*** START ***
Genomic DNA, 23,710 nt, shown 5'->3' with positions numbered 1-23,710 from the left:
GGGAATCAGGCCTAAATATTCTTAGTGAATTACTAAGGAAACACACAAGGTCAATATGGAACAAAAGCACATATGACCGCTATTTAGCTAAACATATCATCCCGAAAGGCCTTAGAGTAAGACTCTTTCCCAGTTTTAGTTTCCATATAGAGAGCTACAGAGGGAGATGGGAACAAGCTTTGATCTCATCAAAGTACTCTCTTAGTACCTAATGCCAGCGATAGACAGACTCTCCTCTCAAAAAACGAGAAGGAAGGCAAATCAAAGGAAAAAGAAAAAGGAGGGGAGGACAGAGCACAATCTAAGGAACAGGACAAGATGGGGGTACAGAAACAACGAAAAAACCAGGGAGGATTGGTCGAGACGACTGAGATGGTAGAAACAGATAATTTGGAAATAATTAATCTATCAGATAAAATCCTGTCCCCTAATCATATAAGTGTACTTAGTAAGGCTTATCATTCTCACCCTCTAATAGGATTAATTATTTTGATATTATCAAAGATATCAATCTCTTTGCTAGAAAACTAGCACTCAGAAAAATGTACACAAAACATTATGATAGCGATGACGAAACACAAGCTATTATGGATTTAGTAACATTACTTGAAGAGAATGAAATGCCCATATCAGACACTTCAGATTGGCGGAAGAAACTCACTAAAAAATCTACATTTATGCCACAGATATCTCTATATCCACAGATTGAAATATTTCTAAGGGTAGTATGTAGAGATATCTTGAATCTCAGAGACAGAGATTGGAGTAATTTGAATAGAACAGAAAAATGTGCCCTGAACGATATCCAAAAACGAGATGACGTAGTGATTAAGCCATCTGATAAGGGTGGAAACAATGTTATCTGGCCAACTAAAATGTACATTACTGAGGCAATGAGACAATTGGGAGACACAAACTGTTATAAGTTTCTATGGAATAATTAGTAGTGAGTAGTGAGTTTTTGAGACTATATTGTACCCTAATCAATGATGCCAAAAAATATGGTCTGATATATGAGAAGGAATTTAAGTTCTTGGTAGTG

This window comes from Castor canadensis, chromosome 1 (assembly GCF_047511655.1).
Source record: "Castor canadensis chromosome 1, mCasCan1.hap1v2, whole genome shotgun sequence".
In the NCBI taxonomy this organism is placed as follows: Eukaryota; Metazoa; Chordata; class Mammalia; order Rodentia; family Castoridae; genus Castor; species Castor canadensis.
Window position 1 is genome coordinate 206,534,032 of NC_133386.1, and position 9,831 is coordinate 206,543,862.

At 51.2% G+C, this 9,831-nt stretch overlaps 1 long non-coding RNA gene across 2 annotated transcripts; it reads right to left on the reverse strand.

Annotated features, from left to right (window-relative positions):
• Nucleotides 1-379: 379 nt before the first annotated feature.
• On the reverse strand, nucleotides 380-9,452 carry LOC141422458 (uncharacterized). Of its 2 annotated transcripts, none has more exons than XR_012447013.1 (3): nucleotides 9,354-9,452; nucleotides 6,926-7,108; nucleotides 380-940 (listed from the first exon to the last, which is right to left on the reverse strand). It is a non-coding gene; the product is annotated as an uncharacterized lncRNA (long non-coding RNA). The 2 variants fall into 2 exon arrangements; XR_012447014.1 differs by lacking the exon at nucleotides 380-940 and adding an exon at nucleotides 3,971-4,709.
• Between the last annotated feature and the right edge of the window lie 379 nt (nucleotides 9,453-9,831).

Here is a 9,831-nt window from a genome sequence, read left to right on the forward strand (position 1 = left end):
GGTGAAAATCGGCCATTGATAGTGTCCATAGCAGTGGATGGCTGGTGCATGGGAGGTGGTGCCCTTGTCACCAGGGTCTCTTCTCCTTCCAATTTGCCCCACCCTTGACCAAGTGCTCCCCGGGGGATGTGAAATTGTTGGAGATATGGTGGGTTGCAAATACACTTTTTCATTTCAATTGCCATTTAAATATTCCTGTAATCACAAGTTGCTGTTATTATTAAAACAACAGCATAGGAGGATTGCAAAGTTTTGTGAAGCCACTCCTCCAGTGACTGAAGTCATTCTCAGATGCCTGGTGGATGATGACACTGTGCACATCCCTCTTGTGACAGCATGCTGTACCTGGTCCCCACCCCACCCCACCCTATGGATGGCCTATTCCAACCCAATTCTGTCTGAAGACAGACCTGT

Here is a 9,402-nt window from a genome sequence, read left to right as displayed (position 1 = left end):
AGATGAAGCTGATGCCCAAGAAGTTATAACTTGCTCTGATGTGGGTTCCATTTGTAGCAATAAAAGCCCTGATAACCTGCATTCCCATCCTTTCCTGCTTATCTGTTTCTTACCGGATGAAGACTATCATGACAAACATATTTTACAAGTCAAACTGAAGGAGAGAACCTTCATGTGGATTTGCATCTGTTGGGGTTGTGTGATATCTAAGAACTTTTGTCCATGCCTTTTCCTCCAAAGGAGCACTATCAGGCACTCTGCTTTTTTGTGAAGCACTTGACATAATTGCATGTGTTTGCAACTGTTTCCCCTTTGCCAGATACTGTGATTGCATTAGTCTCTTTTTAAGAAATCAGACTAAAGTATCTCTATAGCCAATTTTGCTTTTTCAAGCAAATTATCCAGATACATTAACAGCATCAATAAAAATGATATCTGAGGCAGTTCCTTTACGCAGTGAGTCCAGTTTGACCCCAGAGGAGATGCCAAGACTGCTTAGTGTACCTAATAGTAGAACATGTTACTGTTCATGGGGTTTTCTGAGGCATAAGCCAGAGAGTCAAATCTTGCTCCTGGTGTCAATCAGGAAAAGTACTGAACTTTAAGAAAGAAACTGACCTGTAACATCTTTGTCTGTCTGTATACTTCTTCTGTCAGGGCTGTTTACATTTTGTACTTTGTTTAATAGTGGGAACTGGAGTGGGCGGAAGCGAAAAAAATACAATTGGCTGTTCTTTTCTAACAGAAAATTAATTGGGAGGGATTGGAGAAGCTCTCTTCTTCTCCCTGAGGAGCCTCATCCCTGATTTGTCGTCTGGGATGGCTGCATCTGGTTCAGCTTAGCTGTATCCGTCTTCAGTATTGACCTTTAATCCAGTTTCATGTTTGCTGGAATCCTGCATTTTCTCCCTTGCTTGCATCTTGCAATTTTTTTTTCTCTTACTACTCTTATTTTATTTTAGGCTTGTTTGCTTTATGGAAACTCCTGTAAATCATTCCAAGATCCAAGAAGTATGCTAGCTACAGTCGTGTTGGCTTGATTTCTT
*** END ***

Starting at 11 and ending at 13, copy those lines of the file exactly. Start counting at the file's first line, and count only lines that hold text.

• Between the last annotated feature and the right edge of the window lie 379 nt (nucleotides 9,453-9,831).

Here is a 9,831-nt window from a genome sequence, read left to right on the forward strand (position 1 = left end):
GGTGAAAATCGGCCATTGATAGTGTCCATAGCAGTGGATGGCTGGTGCATGGGAGGTGGTGCCCTTGTCACCAGGGTCTCTTCTCCTTCCAATTTGCCCCACCCTTGACCAAGTGCTCCCCGGGGGATGTGAAATTGTTGGAGATATGGTGGGTTGCAAATACACTTTTTCATTTCAATTGCCATTTAAATATTCCTGTAATCACAAGTTGCTGTTATTATTAAAACAACAGCATAGGAGGATTGCAAAGTTTTGTGAAGCCACTCCTCCAGTGACTGAAGTCATTCTCAGATGCCTGGTGGATGATGACACTGTGCACATCCCTCTTGTGACAGCATGCTGTACCTGGTCCCCACCCCACCCCACCCTATGGATGGCCTATTCCAACCCAATTCTGTCTGAAGACAGACCTGT